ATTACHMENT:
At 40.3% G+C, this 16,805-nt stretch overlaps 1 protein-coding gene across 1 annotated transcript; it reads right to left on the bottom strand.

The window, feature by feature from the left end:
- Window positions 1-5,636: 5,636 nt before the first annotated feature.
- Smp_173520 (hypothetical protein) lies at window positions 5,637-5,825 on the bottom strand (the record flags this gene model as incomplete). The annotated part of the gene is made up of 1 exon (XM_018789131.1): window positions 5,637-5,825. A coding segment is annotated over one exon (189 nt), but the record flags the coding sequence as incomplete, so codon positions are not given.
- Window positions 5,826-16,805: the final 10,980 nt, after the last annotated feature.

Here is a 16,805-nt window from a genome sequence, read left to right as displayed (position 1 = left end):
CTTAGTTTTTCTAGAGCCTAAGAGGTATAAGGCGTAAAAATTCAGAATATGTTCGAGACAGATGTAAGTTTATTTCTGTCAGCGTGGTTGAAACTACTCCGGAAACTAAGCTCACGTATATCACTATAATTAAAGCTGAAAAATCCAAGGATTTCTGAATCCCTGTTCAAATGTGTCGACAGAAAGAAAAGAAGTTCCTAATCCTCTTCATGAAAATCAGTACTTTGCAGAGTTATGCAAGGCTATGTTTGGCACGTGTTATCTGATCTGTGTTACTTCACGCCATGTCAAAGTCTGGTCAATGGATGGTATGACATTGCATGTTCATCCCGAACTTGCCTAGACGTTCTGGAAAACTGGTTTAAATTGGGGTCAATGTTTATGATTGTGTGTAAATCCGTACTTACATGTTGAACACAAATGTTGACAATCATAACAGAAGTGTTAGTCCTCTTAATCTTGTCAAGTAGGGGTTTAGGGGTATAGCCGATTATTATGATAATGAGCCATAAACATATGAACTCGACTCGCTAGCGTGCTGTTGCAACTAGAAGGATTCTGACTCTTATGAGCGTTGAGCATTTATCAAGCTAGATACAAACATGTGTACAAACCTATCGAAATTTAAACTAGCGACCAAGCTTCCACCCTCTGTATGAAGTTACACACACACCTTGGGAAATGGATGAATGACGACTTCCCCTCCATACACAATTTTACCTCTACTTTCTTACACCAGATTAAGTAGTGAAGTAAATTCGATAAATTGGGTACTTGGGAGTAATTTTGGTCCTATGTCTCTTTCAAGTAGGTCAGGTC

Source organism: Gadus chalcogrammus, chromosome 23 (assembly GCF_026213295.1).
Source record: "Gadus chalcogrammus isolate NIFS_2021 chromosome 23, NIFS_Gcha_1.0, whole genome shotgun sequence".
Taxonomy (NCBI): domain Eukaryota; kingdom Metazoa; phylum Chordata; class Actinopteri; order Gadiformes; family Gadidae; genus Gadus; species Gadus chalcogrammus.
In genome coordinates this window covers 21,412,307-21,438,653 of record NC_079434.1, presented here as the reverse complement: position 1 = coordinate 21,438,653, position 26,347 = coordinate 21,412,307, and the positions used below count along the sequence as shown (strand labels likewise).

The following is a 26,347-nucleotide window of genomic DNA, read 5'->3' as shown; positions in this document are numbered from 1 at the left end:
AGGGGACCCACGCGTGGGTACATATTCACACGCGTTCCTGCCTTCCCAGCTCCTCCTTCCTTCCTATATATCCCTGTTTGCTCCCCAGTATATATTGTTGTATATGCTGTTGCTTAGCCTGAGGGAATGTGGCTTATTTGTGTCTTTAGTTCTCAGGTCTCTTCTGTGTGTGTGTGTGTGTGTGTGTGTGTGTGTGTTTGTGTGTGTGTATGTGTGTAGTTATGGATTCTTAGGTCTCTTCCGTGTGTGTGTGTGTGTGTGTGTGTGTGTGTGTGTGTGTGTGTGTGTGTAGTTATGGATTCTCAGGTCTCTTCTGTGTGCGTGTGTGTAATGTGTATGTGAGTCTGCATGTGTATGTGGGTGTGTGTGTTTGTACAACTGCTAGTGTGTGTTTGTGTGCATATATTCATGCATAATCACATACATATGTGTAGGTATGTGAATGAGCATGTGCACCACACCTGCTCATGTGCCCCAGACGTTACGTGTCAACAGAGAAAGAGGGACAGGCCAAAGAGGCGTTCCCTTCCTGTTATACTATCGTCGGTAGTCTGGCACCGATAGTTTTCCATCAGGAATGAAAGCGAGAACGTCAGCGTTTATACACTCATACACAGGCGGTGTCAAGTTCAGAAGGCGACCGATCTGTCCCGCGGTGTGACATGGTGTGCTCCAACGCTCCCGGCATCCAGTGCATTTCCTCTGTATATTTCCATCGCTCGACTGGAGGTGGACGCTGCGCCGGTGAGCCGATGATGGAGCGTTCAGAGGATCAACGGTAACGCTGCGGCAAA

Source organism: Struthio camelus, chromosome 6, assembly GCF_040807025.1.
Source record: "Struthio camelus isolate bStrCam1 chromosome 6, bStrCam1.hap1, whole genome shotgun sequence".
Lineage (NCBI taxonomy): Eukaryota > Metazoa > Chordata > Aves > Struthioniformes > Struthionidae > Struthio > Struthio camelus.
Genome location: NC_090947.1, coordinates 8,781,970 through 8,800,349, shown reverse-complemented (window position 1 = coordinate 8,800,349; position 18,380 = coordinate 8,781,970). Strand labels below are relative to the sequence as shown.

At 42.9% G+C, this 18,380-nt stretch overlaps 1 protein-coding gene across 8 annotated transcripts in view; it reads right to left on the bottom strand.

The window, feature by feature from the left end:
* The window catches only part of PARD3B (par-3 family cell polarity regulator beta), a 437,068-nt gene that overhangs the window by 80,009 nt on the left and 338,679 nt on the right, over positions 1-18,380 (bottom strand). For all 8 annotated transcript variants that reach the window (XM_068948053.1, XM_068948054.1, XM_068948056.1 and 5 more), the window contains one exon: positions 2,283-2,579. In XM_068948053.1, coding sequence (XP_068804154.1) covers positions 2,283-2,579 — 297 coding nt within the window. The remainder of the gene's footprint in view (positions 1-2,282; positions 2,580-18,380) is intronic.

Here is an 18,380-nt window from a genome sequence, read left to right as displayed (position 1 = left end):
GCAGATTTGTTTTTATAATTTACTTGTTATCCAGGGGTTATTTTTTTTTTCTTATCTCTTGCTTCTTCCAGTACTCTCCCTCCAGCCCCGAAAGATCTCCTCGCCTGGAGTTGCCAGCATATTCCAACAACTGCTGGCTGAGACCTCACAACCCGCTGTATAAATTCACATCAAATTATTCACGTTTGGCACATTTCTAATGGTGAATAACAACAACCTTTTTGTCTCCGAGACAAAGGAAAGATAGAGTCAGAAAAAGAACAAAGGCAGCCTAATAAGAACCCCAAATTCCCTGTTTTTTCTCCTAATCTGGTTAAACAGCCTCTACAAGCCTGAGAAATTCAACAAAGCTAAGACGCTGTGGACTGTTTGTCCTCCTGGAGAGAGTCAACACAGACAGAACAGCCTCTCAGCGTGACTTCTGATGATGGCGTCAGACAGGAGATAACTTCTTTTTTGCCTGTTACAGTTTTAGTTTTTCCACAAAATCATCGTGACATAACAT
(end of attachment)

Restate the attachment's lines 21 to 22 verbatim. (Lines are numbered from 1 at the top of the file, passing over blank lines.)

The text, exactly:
Here is an 18,380-nt window from a genome sequence, read left to right as displayed (position 1 = left end):
GCAGATTTGTTTTTATAATTTACTTGTTATCCAGGGGTTATTTTTTTTTTCTTATCTCTTGCTTCTTCCAGTACTCTCCCTCCAGCCCCGAAAGATCTCCTCGCCTGGAGTTGCCAGCATATTCCAACAACTGCTGGCTGAGACCTCACAACCCGCTGTATAAATTCACATCAAATTATTCACGTTTGGCACATTTCTAATGGTGAATAACAACAACCTTTTTGTCTCCGAGACAAAGGAAAGATAGAGTCAGAAAAAGAACAAAGGCAGCCTAATAAGAACCCCAAATTCCCTGTTTTTTCTCCTAATCTGGTTAAACAGCCTCTACAAGCCTGAGAAATTCAACAAAGCTAAGACGCTGTGGACTGTTTGTCCTCCTGGAGAGAGTCAACACAGACAGAACAGCCTCTCAGCGTGACTTCTGATGATGGCGTCAGACAGGAGATAACTTCTTTTTTGCCTGTTACAGTTTTAGTTTTTCCACAAAATCATCGTGACATAACAT